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HDMI 1.4 Spec Announced

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Having talked about it since January, HDMI Licensing has finally announced the next version of the standard. HDMI 1.4 is here.

As speculated, the HDMI 1.4 brings with it the inclusion of Ethernet connectivity in the same connector as video and audio data. With a growing number of consumer electronics devices requiring such connectivity it's going to be useful to consolidate the wires needed to transfer all the data in a decent home cinema set-up.

An Audio Return Channel will be useful for set-ups where a TV is also used as a receiving source, say for Freeview or Freesat, and audio needs to be passed back to a audio receiver. Rather than needing a dedicated connector to pass that audio back, HDMI 1.4 facilitates that in the one connector. It's probably a niche requirement, but for those who need it will doubtless be a welcome addition.

One of the most interesting additions in the HDMI 1.4 standard is that of 3D over HDMI. The specifics aren't being mentioned yet, but HDMI 1.4 will apparently bring with it defined standards for the transmission of dual-stream 1080p video, as required for stereoscopic 3D. The new standard will also bring support for 4k x 2k video (4,096 x 2160 pixels) at 24Hz as well as 3,840 x 2,160 pixels at 24Hz, 25Hz and 30Hz (2160i anyone?).

The already spotted Mini HDMI (Type D) connector will debut with HDMI 1.4, as will a connector designed for automotive use. Complementing the smaller connection HDMI 1.4 will add sYCC601, Adobe RGB and AdobeYCC601 colour space support - as used by digital cameras - enabling accurate reproduction of the output of devices using them.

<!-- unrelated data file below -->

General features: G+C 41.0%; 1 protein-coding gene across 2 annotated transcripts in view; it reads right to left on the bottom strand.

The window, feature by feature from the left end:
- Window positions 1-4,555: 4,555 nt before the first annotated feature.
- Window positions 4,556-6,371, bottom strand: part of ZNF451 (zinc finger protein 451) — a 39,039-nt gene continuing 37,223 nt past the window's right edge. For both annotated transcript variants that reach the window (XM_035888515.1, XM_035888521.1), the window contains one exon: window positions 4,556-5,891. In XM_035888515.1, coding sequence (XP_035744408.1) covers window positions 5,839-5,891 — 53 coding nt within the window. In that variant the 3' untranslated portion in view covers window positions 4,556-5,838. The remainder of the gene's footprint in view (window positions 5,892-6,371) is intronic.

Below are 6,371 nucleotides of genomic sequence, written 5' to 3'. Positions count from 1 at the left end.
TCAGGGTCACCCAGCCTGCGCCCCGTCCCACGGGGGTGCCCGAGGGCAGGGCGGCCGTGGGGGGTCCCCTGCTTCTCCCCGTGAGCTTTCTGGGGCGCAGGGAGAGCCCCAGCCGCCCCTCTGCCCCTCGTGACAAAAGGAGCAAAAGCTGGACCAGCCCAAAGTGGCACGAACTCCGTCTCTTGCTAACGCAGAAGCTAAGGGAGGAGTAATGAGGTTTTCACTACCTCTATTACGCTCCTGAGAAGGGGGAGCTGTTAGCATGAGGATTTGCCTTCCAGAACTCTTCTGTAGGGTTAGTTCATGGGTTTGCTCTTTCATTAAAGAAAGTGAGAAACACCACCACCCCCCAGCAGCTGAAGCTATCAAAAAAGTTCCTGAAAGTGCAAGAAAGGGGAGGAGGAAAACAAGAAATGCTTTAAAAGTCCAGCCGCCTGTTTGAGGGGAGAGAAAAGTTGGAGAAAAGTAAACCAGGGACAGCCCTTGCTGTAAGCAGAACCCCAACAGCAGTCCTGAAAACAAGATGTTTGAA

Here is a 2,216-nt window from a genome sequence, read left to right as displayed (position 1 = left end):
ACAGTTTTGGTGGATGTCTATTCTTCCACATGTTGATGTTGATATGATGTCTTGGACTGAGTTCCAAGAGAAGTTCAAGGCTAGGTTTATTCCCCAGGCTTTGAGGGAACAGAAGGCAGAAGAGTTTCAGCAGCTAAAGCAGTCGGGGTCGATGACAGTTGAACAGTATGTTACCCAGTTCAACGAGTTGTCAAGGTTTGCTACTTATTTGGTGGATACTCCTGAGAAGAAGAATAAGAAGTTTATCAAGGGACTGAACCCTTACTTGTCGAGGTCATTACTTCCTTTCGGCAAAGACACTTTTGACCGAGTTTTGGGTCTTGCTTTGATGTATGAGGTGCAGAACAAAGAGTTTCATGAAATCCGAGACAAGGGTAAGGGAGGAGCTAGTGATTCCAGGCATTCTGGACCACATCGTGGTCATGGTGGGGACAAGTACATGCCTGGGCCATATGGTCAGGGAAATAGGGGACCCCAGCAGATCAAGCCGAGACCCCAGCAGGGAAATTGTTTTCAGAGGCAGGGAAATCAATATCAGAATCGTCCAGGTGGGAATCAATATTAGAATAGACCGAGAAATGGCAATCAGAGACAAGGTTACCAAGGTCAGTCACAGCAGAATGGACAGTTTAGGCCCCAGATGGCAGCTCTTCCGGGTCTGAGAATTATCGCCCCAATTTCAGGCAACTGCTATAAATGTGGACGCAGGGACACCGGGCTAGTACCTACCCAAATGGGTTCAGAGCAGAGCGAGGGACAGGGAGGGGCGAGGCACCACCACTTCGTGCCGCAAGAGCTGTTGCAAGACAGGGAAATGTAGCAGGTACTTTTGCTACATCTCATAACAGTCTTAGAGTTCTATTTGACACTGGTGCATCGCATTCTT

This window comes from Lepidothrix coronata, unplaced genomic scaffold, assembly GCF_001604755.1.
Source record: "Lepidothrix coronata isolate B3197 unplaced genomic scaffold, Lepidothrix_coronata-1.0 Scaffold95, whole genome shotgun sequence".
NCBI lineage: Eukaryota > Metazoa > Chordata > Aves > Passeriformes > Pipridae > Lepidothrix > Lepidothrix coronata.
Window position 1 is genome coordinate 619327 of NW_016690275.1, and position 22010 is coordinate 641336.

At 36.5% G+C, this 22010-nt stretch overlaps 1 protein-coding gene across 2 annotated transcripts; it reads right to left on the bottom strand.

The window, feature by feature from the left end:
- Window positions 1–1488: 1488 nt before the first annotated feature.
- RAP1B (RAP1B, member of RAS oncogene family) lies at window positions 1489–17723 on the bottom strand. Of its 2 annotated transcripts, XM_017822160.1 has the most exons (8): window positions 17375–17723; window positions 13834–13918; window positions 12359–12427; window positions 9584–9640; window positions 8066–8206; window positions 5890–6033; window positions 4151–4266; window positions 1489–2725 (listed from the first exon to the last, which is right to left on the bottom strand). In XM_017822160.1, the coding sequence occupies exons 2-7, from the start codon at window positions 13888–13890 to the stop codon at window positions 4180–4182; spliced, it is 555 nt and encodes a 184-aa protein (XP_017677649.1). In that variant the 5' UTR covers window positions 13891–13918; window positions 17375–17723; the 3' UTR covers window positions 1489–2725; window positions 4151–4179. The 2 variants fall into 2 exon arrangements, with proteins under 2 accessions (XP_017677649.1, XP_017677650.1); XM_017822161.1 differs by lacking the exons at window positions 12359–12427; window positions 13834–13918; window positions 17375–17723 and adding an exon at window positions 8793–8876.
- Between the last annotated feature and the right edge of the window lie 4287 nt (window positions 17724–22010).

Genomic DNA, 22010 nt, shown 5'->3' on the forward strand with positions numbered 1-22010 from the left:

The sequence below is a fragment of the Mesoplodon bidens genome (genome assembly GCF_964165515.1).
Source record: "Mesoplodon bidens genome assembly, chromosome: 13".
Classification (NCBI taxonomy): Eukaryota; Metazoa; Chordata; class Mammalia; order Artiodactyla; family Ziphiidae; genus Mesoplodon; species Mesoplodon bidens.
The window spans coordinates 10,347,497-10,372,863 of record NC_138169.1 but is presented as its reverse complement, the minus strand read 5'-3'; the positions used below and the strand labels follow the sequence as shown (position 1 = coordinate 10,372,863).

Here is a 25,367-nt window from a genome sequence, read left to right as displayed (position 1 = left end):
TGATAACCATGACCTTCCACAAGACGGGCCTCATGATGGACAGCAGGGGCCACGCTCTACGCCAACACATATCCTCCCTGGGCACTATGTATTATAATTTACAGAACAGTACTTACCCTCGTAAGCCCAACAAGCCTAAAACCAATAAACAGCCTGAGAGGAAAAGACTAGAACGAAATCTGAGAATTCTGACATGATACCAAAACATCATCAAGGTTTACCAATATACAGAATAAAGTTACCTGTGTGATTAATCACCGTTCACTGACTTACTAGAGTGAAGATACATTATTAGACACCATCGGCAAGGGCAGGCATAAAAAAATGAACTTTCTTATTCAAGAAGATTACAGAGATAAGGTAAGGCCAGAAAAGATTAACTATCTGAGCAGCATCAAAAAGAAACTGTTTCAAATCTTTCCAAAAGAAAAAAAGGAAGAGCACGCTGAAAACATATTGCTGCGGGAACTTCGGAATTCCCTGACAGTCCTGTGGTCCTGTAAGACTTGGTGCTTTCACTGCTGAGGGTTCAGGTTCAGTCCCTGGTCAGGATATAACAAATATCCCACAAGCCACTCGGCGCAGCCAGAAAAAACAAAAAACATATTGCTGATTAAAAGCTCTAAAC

The bad really bad news is that HDMI 1.4 will come with five different cable types depending on the intended use, as follows:


  • Standard HDMI Cable - supports data rates up to 1080i/60
  • High Speed HDMI Cable - supports data rates beyond 1080p, including Deep Colour and all 3D formats of the new 1.4 specification
  • Standard HDMI Cable with Ethernet - includes Ethernet connectivity
  • High Speed HDMI Cable with Ethernet - includes Ethernet connectivity
  • Automotive HDMI Cable - allows the connection of external HDMI-enabled devices to an in-vehicle HDMI device
The Standard cables are good for the likes of Sky HD and Freesat which top out at 1080i, then, while anyone with a Blu-ray or HD DVD (assuming anyone still has one) player will want the high speed cables, with or without Ethernet depending on the devices to be connected. I don't see why just one cable for everything wouldn't suffice, but what do I know?

The full spec will be released "no later than 30 June" so if you're particularly interested, keep an eye of the HDMI website.

Link:
HDMI.

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